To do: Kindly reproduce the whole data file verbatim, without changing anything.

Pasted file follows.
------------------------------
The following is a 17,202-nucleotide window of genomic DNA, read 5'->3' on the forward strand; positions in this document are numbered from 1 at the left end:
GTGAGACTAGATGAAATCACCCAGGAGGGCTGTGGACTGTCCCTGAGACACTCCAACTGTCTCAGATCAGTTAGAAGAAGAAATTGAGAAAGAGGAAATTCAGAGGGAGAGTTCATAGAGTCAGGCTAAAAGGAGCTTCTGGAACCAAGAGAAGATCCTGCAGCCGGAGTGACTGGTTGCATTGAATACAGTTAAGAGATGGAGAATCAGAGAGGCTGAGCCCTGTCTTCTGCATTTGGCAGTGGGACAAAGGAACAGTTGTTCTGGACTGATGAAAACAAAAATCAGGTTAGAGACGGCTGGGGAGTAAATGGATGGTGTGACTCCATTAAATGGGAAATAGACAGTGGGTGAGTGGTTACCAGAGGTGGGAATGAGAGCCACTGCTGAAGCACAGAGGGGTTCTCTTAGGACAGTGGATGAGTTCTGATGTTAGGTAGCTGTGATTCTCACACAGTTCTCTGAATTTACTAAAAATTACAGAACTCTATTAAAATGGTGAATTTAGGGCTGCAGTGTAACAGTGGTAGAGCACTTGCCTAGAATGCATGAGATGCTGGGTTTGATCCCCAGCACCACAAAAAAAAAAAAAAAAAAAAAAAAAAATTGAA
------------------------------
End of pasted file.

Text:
The following is a 17,202-nucleotide window of genomic DNA, read 5'->3' on the forward strand; positions in this document are numbered from 1 at the left end:
GTGAGACTAGATGAAATCACCCAGGAGGGCTGTGGACTGTCCCTGAGACACTCCAACTGTCTCAGATCAGTTAGAAGAAGAAATTGAGAAAGAGGAAATTCAGAGGGAGAGTTCATAGAGTCAGGCTAAAAGGAGCTTCTGGAACCAAGAGAAGATCCTGCAGCCGGAGTGACTGGTTGCATTGAATACAGTTAAGAGATGGAGAATCAGAGAGGCTGAGCCCTGTCTTCTGCATTTGGCAGTGGGACAAAGGAACAGTTGTTCTGGACTGATGAAAACAAAAATCAGGTTAGAGACGGCTGGGGAGTAAATGGATGGTGTGACTCCATTAAATGGGAAATAGACAGTGGGTGAGTGGTTACCAGAGGTGGGAATGAGAGCCACTGCTGAAGCACAGAGGGGTTCTCTTAGGACAGTGGATGAGTTCTGATGTTAGGTAGCTGTGATTCTCACACAGTTCTCTGAATTTACTAAAAATTACAGAACTCTATTAAAATGGTGAATTTAGGGCTGCAGTGTAACAGTGGTAGAGCACTTGCCTAGAATGCATGAGATGCTGGGTTTGATCCCCAGCACCACAAAAAAAAAAAAAAAAAAAAAAAAAAATTGAA